Although Cortese had been planted in the region since the late 19th Century, the grape produced low-alcohol, thin and sour wines that quickly oxidized. Consequently, the production was mostly purchased by Cinzano and Martini & Rossi as a base for their sparkling wines. It was the Soldati family, who after the Second World War saved the fate of Cortese from oblivion by focusing entirely on the production of quality Cortese, in a region traditionally known for its reds. They pioneered modern, controlled vinification in stainless steel to preserve the subtle fruit of the Cortese grape, allowing for the creation of wines that retained crisp acidity and aromas and gained structure. 

Tonight’s bottle was as I remembered it, medium-bodied, crisp and clean palate with ample acidity to extended aging.   $46.

Pierre Usseglio Chateauneuf du Pape Cuvee Mon Aieul 2007, from magnum.  2007 was a spectacular vintage for Chateauneuf du Pape, and this bottle confirmed that in spades. It had a great sense of place, impeccable balance and purity on the palate.  It finished with considerable length and elegance.  Made from 90% Grenache and 10% Syrah, it is a wine built for aging and will last for at least another decade.  $400+

A great evening.  Thanks Frankie, Joe and Michael!


Saturday, August 23, 2014

Aged Red Burgundy

Our monthly wine group returned once again this week to the The Pluckemin Inn in Bedminster, NJ. for this month’s tasting.  Howard was responsible for the wine and he selected aged red Burgundy Crus for the evening.  He selections, which included one Premier Cru and 4 Grand Crus provided for a most enjoyable tasting.
I am a big collector of both red and white Burgundy.  I find the wines to be very feminine and elegant in style and simply delicious to drink.  Since there are only two grapes in Burgundy, Pinot Noir for red and Chardonnay for white, it would seem that the region would be simple to understand.  Unfortunately that is not the case.  The various plots of vineyards and their location (the terroir) make an enormous difference, both in the quality of the wine and its price.  A matter of a few feet in a vineyard can make a huge difference in both. Along with grape selection, they also determine which of the four possible classifications the wine falls into.

The top appellation in Burgundy is Grand Cru. These vineyards were established and documented by monks centuries ago, and formally recognized in 1861. The combinations of soil, exposure, rain, wind and sun provide exceptional terroir. Only 33 vineyards in Burgundy have this designation. 32 of these vineyards are located in the Cote d’Or, the remaining Grand Cru vineyard is found in Chablis. Of these prestigious vineyards, 24 grow Pinot Noir grapes, and 9 grow Chardonnay grapes.

Grand Cru wines produced by these grapes account for less than 2% of the wine production from Burgundy each year, making these wines rare, highly sought after, and expensive.  Only the name of the vineyard appears on a bottle of Grand Cru wine.  Grand Cru wines command the highest market price.  Rarely will you find a Grand Cru Burgundy for less than 3 figures, and in exceptional vintages 4 figures is quite common.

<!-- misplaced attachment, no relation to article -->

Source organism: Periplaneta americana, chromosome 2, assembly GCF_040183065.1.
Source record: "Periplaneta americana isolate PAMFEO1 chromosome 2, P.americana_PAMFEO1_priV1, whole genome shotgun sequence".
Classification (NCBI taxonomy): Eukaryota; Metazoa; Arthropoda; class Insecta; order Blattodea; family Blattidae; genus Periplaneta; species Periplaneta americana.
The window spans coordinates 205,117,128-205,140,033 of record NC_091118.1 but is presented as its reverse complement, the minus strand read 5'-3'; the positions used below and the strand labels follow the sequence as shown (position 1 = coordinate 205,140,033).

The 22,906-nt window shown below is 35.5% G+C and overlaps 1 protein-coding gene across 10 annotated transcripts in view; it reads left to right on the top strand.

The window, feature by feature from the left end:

The Premier Cru appellation identifies single vineyards that have terroirs with the potential for exceptional wines. These vineyards were also established and documented by the monks who, for centuries, made wine from the grapes grown in them. They were officially designed as such in 1935 when the present day AOC system was created.

Widely misunderstood as a measure of quality, the AOC laws are really a guarantee of authenticity. In other words, they ensure that the wine in the bottle actually comes from the place stated on the label, and adheres to a set of winemaking regulations. Often, the best Premier Crus can equal the quality of Grand Crus at a much lesser cost.  Premier Crus account for about 11% of Burgundy’s annual production.

Village wines are produced by grapes grown around the name of the village identified on the label. Village wines are blended from grapes grown in multiple vineyards. While these vineyards do not have the terroir of either the Grand or Premier Cru appellations, and are not as likely to produce grapes that make exceptional wine, the wines are recognized as of consistently superior quality, and are very affordable, usually in the $25 to $40 price range.  There are 44 village (or communal) appellations in Burgundy. These village wines account for 34% of Burgundy’s annual production.

Regional wines (Bourgogne) are made from blends of grapes grown in vineyards within the Burgundy region.  A regional wine can be named after the region that it comes from, such as Bourgogne Côte Chalonnaise or Bourgogne Hautes–Côtes de Nuits. Often these wines are simply labeled Bourgogne Blanc or Bourgogne Rouge and offer amazing value, usually in the $20 to $30 price range.  There are 22 Regional appellations that produce 52% of Burgundy’s total annual production.

Howard’s selections for the evening: